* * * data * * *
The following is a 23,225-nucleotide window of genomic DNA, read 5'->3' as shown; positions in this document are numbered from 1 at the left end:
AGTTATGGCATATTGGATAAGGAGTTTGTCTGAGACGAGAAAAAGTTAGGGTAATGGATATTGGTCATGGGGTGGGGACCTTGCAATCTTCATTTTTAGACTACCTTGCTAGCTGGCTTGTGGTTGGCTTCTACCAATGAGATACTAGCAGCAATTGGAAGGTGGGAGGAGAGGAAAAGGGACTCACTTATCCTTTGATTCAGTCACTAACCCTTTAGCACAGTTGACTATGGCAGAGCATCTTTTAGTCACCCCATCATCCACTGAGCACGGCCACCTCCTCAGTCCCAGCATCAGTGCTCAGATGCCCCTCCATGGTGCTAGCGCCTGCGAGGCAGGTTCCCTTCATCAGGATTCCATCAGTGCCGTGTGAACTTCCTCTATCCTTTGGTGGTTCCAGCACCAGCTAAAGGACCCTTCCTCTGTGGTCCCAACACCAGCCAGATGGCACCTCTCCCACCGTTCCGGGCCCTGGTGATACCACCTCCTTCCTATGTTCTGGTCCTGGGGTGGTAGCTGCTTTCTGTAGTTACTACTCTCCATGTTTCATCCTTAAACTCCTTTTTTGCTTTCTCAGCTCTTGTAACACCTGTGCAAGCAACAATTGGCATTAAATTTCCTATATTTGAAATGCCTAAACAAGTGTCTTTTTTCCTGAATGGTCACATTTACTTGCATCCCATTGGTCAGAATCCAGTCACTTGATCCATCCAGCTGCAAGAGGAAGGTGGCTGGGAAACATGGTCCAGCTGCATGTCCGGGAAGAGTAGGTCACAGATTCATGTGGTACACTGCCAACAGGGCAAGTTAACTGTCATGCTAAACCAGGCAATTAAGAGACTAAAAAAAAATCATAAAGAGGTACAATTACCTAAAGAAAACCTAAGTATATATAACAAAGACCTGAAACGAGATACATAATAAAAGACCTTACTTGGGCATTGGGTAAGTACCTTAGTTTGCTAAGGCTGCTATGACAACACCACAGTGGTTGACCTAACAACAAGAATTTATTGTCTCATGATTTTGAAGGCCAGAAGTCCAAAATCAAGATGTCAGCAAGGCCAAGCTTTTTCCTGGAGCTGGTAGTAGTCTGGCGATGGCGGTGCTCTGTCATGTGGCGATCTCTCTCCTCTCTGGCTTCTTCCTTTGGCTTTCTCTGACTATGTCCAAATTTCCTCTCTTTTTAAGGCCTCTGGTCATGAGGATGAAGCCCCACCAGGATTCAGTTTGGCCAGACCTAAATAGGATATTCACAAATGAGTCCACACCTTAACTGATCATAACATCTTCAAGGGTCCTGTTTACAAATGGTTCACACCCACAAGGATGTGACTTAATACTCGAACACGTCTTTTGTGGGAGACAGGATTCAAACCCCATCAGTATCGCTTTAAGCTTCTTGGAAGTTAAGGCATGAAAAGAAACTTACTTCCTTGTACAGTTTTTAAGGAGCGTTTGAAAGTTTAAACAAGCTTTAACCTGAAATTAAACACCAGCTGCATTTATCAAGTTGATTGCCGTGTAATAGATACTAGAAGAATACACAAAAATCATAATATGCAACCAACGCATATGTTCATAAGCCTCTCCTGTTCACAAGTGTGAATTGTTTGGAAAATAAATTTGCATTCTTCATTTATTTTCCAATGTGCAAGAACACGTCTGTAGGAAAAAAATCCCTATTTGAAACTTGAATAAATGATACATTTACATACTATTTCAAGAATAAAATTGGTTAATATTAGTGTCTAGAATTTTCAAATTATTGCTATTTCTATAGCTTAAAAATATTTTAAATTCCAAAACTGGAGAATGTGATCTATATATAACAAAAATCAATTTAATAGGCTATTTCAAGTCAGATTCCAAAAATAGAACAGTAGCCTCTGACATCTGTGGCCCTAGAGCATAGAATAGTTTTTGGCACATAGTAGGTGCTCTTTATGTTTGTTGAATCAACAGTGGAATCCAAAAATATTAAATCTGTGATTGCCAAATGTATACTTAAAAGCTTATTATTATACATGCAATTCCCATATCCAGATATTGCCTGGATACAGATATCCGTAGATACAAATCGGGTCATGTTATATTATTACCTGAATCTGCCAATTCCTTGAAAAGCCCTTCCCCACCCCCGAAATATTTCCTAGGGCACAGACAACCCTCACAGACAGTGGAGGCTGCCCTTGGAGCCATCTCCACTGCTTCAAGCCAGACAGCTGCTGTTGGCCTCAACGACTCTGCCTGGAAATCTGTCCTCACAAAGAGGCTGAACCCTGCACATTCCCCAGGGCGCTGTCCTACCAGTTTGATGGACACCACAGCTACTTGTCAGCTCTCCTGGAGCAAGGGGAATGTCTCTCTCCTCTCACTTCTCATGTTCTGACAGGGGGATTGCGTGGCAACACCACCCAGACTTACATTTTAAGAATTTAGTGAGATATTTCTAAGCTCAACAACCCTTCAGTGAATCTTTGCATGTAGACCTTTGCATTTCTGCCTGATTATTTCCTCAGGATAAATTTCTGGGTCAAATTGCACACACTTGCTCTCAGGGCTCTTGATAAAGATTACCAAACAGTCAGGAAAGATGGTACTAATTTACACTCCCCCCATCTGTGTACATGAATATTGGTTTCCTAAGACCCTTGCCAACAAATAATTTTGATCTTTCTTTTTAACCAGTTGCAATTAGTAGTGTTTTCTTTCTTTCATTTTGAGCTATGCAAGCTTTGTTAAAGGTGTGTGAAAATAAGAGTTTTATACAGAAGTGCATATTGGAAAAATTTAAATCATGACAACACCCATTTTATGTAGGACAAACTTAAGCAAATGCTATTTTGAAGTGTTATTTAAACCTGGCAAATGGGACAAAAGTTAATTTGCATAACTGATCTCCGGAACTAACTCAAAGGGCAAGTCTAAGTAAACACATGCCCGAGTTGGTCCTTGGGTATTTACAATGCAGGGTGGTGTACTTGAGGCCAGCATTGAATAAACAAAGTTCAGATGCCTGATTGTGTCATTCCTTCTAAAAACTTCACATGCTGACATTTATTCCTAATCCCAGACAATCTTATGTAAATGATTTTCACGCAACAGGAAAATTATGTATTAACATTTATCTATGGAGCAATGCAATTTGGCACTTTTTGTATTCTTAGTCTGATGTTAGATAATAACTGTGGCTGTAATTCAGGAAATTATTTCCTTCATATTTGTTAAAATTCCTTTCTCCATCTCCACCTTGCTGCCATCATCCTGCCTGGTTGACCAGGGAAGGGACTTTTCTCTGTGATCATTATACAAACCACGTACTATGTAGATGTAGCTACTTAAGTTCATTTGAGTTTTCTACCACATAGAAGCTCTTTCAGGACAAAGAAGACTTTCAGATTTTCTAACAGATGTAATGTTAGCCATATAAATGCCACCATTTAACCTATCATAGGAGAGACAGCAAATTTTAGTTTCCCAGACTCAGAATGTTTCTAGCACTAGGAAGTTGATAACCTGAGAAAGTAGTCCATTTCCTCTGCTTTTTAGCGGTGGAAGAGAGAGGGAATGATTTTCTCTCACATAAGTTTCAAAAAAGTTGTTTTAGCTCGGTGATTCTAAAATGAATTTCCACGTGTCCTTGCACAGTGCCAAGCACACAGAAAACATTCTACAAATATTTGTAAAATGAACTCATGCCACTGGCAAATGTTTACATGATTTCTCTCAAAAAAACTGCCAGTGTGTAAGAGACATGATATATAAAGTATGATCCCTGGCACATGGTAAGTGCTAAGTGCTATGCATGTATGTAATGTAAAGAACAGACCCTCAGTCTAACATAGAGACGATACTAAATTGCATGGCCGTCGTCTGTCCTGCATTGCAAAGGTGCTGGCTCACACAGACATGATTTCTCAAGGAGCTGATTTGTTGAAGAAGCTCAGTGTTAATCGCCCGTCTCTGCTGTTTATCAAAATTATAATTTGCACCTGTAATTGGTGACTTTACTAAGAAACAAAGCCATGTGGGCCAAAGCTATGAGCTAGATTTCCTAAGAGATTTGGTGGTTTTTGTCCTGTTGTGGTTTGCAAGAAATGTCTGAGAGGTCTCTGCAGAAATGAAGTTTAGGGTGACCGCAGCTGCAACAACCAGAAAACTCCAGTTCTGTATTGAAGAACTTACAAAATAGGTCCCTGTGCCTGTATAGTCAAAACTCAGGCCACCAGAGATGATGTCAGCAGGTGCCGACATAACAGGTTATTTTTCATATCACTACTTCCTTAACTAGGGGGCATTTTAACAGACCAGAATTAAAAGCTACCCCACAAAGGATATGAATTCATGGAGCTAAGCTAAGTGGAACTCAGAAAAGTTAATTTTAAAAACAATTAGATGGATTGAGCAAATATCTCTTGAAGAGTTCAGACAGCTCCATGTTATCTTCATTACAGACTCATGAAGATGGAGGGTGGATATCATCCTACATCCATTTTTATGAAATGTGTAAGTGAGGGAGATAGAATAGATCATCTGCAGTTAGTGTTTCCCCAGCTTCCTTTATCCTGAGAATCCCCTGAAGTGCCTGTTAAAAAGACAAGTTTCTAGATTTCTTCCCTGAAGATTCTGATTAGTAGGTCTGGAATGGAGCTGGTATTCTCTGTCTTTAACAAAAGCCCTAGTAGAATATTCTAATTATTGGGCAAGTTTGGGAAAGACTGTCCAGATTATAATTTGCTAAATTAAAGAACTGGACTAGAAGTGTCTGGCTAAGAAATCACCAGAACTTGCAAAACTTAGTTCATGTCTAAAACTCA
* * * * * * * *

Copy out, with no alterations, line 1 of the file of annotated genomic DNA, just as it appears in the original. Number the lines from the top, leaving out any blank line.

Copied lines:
The following is a 23,225-nucleotide window of genomic DNA, read 5'->3' as shown; positions in this document are numbered from 1 at the left end: